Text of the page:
The resulting model is represented as follows:

``(hat{y} = hat{beta}_0 + hat{beta}_1 * x)``

Here, the hats on the variables represent the fact that they are estimated from the data we have available. The (beta)s are termed the parameters of the model or the coefficients. (beta_0) is called the constant term or the intercept.

# Ordinary Least Squares Using Statsmodels

The statsmodels package provides several different classes that provide different options for linear regression. Getting started with linear regression is quite straightforward with the OLS module.

To start with we load the Longley dataset of US macroeconomic data from the Rdatasets website.

In [1]:

``````# load numpy and pandas for data manipulation
import numpy as np
import pandas as pd
# load statsmodels as alias ``sm``import statsmodels.api as sm
# load the longley dataset into a pandas data frame - first column (year) used as row labels
df = pd.read_csv('https://vincentarelbundock.github.io/Rdatasets/csv/datasets/longley.csv', index_col=0)
df.head()``````

Out[1]:

We will use the variable Total Derived Employment (`'Employed'`) as our response `y` and Gross National Product (`'GNP'`) as our predictor `X`.

We take the single response variable and store it separately. We also add a constant term so that we fit the intercept of our linear model.

In [2]:

``````y = df.Employed  # response
X = df.GNP  # predictor
X = sm.add_constant(X)  # Adds a constant term to the predictor
X.head()``````

Out[2]:

Now we perform the regression of the predictor on the response, using the `sm.OLS` class and and its initialization `OLS(y, X)` method. This method takes as an input two array-like objects: `X` and `y`. In general, `X` will either be a numpy array or a pandas data frame with shape `(n, p)` where `n` is the number of data points and `p` is the number of predictors. `y` is either a one-dimensional numpy array or a pandas series of length `n`.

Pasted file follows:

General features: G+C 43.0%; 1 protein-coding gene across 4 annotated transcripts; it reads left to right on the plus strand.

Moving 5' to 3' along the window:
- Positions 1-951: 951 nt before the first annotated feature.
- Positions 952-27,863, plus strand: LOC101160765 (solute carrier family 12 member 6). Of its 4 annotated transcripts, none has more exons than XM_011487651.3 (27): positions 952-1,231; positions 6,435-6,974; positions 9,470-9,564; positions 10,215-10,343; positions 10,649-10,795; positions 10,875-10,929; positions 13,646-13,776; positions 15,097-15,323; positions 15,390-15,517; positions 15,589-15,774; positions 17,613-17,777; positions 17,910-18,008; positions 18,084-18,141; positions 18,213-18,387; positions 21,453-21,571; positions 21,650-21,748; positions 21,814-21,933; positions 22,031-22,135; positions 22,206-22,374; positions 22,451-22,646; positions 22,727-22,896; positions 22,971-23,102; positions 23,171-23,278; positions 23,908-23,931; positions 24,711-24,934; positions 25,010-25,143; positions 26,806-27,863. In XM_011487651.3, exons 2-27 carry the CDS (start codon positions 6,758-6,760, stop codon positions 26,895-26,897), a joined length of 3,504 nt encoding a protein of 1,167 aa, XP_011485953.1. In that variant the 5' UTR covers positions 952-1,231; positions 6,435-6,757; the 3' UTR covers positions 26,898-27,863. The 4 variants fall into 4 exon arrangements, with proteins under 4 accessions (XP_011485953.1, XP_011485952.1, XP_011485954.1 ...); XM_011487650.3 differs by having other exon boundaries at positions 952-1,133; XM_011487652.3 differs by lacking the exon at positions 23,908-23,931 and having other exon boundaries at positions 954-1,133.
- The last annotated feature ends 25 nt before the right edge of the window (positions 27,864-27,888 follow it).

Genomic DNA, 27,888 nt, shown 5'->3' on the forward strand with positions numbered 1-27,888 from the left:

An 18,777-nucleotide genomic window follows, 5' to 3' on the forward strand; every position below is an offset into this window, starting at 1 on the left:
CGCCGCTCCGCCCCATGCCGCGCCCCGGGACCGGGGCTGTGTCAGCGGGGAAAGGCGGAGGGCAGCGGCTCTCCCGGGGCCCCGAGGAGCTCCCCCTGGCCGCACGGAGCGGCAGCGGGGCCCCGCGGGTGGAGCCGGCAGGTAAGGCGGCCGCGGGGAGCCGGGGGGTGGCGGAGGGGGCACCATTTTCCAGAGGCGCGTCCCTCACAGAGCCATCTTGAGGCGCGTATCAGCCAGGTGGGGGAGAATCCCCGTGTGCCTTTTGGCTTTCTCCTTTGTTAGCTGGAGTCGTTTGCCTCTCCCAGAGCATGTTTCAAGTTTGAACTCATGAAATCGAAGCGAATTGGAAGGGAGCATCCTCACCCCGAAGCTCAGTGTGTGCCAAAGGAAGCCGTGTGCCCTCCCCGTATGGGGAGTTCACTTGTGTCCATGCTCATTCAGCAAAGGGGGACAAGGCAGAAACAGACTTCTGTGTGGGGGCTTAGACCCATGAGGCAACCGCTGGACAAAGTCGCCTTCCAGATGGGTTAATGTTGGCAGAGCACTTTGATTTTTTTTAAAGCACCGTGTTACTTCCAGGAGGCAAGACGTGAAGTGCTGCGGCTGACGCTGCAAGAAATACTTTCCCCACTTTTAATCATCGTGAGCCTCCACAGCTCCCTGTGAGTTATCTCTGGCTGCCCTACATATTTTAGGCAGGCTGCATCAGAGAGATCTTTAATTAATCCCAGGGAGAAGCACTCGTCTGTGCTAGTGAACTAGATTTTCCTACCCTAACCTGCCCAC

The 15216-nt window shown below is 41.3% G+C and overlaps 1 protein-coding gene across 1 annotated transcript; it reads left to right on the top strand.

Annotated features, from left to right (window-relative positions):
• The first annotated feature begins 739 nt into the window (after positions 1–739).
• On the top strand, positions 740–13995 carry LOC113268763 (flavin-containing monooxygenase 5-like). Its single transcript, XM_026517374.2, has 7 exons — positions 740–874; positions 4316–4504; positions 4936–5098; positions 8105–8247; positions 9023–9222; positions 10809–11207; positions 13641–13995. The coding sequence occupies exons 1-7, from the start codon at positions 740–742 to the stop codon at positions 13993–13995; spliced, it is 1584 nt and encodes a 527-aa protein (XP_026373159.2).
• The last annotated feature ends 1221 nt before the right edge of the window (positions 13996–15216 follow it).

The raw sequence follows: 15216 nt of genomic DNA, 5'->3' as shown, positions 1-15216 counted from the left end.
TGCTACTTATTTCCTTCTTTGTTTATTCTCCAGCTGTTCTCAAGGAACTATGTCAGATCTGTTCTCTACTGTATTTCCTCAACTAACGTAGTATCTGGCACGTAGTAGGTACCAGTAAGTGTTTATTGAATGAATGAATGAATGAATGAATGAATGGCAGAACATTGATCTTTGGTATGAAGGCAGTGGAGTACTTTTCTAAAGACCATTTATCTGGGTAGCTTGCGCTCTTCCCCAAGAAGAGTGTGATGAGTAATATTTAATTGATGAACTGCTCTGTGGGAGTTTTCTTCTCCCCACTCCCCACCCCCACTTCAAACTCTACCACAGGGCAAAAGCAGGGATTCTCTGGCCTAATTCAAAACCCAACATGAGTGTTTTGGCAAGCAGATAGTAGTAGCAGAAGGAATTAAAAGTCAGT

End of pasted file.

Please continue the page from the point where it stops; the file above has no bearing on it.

In [3]:

`est=sm.OLS(y, X)`

We then need to fit the model by calling the OLS object’s `fit()` method. Ignore the warning about the kurtosis test if it appears, we have only 16 examples in our dataset and the test of the kurtosis is valid only if there are more than 20 examples.

In [4]:

``````est = est.fit()
est.summary()``````
``/usr/local/lib/python2.7/dist-packages/scipy/stats/stats.py:1276: UserWarning: kurtosistest only valid for n>=20 ... continuing anyway, n=16 int(n))``

Out[4]:

After visualizing the relationship we will explain the summary. First, we need the coefficients of the fit.

In [5]:

``est.params``

Out[5]:

``````const 51.843590
GNP 0.034752
dtype: float64``````

In [6]:

``````# Make sure that graphics appear inline in the iPython notebook
%pylab inline
# We pick 100 hundred points equally spaced from the min to the max
X_prime = np.linspace(X.GNP.min(), X.GNP.max(), 100)[:, np.newaxis]
X_prime = sm.add_constant(X_prime)
# add constant as we did before
# Now we calculate the predicted values